While extreme, consider the implications of requiring Mein Kampf as a supplement to teaching Elie Wiesel’s Night and the harm that would cause Jewish students. Or the harm inflicted upon Black students when Jim Crow is treated as a “controversial” issue. Likewise, consider how much more students who belong to dominant groups would further internalize their dominance as a result of this law.
Q: The law was passed to ban the teaching of critical race theory, a concept that has become a lightning rod for debate across the country. So what does that actually signal about the state of U.S. education?
Martinelle: It signals that American schools and the policies governing them are continuing to operate as they always have—in service of white comfort and prosperity. We cannot tell the story of U.S. education without discussing and condemning the countless instances of white rage and backlash to initiatives and ideas that would begin to level the playing field. How different are the angry parents protesting CRT from those who fought bussing and school integration decades ago? History may not repeat itself, but it certainly echoes over time.
Q: In a training for teachers, Gina Peddy, an administrator in Southlake, Texas, said, “And make sure that if you have a book on the Holocaust that you have one that has an opposing [view], that has other perspectives.” The Carroll Independent School District has since issued an apology for her statement, but her words ignited an intense debate across the country. What do you think this incident reveals about the impact laws like HB 3979 could have?
Martinelle: Hopefully, the reaction to the law is more telling than the law itself. I hope it triggers acts of individual and collective resistance from teachers. I hope teachers’ unions especially take note of this and use the leverage they have to protect teachers who are committed to truth and justice.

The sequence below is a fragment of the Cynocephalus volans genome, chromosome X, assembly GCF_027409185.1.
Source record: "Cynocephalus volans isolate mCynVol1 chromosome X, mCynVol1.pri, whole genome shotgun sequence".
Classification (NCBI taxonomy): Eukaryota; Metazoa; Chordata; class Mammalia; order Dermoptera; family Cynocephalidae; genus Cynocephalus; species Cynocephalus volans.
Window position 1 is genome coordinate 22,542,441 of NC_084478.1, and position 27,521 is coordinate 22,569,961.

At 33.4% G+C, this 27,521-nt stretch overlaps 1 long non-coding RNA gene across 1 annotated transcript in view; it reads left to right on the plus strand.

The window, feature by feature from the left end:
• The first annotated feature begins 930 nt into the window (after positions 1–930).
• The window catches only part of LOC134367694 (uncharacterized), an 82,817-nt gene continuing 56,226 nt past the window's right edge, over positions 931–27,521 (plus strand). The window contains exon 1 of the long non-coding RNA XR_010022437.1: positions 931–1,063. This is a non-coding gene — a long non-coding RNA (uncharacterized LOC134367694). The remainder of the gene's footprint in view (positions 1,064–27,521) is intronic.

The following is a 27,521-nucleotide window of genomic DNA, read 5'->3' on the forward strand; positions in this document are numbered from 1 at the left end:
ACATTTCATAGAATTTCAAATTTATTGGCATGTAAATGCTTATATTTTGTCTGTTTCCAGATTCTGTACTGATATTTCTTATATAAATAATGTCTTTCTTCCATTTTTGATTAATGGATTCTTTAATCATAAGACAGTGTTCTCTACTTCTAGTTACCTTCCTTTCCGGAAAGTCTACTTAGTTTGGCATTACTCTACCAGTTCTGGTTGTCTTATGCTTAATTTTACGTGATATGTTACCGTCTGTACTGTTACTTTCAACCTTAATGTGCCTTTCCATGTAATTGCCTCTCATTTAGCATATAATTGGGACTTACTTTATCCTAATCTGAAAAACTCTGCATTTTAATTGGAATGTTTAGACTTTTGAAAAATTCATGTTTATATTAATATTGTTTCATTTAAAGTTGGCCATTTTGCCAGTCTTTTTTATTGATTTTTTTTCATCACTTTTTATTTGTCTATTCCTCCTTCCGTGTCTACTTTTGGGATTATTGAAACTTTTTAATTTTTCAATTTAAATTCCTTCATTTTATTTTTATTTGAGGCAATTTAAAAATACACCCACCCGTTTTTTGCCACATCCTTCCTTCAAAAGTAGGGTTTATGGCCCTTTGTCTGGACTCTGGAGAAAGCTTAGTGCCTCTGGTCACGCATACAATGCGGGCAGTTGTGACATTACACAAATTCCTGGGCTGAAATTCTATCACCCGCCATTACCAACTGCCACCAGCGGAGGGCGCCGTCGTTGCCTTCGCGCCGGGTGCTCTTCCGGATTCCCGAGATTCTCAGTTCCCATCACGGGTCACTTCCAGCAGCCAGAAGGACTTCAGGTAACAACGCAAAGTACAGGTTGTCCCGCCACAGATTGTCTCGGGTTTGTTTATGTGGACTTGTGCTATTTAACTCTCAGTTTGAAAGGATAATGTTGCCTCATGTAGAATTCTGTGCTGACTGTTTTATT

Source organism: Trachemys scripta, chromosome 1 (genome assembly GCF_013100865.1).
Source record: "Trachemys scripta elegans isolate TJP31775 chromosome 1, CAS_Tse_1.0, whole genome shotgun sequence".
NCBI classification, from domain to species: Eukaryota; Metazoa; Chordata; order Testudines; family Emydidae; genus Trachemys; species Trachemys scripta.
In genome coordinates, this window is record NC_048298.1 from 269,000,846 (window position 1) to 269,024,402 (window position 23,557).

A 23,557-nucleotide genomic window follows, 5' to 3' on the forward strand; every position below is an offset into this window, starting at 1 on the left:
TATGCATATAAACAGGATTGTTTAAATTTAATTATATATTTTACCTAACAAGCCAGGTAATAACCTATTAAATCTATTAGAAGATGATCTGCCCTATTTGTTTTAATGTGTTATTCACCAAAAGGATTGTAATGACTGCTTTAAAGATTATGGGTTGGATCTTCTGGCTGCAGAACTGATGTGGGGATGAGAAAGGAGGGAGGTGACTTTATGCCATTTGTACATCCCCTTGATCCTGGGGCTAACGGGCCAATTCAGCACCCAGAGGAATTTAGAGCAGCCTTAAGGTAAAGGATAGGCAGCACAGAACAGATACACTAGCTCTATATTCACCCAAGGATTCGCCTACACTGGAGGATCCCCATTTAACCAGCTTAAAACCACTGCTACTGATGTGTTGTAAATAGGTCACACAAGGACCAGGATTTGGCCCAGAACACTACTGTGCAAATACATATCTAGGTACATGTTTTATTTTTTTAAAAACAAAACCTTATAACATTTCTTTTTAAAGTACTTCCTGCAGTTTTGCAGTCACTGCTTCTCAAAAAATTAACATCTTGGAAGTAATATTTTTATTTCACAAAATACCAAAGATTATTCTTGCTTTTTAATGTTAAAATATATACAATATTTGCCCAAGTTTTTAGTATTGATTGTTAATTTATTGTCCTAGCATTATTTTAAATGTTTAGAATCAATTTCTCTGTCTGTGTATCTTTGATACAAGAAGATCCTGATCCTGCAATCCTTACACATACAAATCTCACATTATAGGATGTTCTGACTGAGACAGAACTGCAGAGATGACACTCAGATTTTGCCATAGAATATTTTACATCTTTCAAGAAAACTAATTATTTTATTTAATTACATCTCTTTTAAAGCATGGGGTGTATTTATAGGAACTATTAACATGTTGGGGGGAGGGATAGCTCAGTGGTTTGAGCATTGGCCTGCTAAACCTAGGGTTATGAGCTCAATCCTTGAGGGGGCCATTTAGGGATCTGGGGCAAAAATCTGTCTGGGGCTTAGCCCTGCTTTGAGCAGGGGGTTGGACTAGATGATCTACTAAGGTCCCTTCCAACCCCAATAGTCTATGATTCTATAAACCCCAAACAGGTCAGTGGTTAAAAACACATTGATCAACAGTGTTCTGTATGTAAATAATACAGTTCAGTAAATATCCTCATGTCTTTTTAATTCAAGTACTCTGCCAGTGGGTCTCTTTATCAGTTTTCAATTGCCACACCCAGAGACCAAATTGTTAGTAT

Q: Outside of the Texas law, are there events like the Holocaust that just don’t have opposing views? How should educators and districts handle something like that?
Martinelle: In my social studies methods course, we often discuss how, while issues like the Holocaust have no defensible argument in favor of it, what could be controversial are the methods by which the genocide should have been resisted or how it should be atoned for. The latter two ideas can be open while the former should be closed. And so, I would advise teachers to carefully deliberate, privately and collectively, on what topics and issues should be open and those that should be closed in their classrooms. Controversy is vital to the health of a democracy, provided that the controversy is actually controversial.
Rob Martinelle is a lecturer in Curriculum and Teaching and Social Studies Education at BU Wheelock. A former high school teacher, his research focuses on reflective teaching, social studies education, and the self-study of teacher education practices.